poster: “smash the imperialist war conspiracy, forge ahead courageously to build our peaceful and happy life” Fensui diguo zhuyide zhanzheng yinmou, wei jianshe women heping xingfude shenghuo er fenyong qianjin! 粉碎帝国主义的战争阴谋，为建设我们和平幸福的生活而奋勇前进！ designer: Gu Yuan (古元) ca 1950. The little figures trampled by Mao Zedong and the crowd on the poster represent the United States (Harry Truman) and Great Britain (Winston Churchill). © No copyright infringement intended. All rights belong to their respective copyright owners https://chineseposters.net
Sept 13 2021_Over the past years mijngroeve.nl posted numerous articles on the changing nature of China’s relationship with the West and the lack of a European coordinated strategy on how to deal with China’s rise. From the moment the Soviet empire collapsed in 1989 up to quite recently, the EU’s focus was predominantly on the management of the economic relationship with the PRC. China’s low-cost production base and potentially huge market grew into a crucial part of the global value chain and became an engine of growth for many European countries, in particular Germany, about the only European country that has been enjoying a trade surplus with the People’s Republic.
The business first approach was based on the premise that at some point China, when it would have become large and strong enough economically, would (have to) integrate fully into the global value chain. It would (have to) open its domestic markets to foreign investment and offer a level playing field for foreign companies just like the American and European markets in order create added value in the global economic chain.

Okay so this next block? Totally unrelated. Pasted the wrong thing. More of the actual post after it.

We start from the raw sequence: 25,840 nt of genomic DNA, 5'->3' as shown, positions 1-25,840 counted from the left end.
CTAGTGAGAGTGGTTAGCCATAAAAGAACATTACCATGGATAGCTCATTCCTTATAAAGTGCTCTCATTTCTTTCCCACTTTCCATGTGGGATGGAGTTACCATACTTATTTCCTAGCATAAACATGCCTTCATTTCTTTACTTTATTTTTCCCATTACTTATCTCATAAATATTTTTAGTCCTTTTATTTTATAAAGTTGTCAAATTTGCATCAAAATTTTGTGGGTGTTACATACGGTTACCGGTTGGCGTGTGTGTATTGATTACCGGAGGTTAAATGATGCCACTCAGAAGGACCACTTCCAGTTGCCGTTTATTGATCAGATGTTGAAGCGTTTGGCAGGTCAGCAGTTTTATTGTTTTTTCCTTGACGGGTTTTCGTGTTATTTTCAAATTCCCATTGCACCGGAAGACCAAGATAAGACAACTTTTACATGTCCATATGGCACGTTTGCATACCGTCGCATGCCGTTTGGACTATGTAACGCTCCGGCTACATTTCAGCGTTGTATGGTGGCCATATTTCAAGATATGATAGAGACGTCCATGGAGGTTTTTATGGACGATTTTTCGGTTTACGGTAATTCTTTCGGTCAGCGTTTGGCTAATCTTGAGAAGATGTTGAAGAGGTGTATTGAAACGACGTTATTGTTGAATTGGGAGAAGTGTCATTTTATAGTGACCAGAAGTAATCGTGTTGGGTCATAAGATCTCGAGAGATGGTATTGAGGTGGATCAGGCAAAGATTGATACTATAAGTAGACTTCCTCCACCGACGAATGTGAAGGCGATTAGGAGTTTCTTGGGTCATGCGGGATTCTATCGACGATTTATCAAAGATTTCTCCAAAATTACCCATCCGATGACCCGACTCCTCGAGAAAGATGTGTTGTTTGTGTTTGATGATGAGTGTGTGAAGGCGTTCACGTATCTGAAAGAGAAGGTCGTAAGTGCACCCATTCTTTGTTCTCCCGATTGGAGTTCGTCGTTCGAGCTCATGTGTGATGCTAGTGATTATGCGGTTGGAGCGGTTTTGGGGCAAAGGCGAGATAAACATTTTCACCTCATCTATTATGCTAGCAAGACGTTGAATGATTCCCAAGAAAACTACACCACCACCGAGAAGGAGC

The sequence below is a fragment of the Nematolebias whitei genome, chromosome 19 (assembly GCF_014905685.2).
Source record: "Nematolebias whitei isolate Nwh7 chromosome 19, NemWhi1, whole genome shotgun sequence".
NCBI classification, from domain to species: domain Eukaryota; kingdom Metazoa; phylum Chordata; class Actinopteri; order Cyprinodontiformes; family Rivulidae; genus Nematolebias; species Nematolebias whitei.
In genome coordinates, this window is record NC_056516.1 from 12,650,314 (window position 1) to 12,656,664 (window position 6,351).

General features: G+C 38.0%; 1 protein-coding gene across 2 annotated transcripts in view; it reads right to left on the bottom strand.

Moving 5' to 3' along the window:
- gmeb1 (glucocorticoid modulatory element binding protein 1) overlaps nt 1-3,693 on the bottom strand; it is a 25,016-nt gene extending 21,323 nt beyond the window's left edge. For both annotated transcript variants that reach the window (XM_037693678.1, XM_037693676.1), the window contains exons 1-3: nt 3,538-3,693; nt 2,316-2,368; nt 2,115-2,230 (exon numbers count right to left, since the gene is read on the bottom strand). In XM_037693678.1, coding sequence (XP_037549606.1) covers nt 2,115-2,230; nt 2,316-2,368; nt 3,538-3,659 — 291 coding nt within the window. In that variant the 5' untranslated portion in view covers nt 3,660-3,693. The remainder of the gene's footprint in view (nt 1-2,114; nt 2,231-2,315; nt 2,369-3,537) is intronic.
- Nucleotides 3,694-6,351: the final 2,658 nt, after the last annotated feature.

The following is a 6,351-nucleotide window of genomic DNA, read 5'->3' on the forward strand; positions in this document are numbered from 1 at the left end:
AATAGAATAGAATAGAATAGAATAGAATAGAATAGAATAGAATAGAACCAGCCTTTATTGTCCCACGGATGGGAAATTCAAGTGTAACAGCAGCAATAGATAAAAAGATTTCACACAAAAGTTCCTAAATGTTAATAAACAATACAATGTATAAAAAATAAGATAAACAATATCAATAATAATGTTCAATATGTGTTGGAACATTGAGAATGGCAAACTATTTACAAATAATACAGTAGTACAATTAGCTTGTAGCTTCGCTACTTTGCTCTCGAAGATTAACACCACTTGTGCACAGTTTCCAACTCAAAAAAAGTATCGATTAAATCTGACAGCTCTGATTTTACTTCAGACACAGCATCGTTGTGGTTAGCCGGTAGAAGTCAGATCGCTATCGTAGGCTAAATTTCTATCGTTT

This premise neglected the fact that since the rise to power of Xi Jinping in 2012 the PRC has embarked on a China first policy. Yes, before the infamous Trump declared his America first policies, Xi Jinping had already started to formulate his own China first policy. A key motivation for Xi was that he was convinced that China was facing the most challenging internal and external threats in its history despite its phenomenal economic growth. This includes a deeply-held view among Xi and his closest associates in the CCP that the West is seeking regime change in China and that the PRC is in a systemic competition. Moreover, in his view the opening of China’s domestic market to the West greatly heightened the risk of creating permanent dependencies on foreign companies, technologies and know-how, potentially making the country very vulnerable to Western pressure and sanctions. Xi was also dismayed by the overdose of foreign cultural influences, which according to him had led to subversive thinking within the CCP, the military and Chinese society as a whole.
Simultaneously Xi has held a strong belief that the West, and especially the USA, has fallen in irreversible decline. He spotted opportunities to exploit weaknesses among the foreign opponents and began to feel increasingly confident that China would win the systemic competition. He used the open markets of the West to the maximum benefit of China, while never believing in the need for a truly open Chinese market himself. Already back in 2012, when he took command of the Communist Party, Xi Jinping proclaimed “only socialism can save China”. The majority of American and European politicians and businessmen preferred to ignore it as the perfunctory mention of a silly slogan from a bygone past- not to be taken literally in modern-day, market-powered China.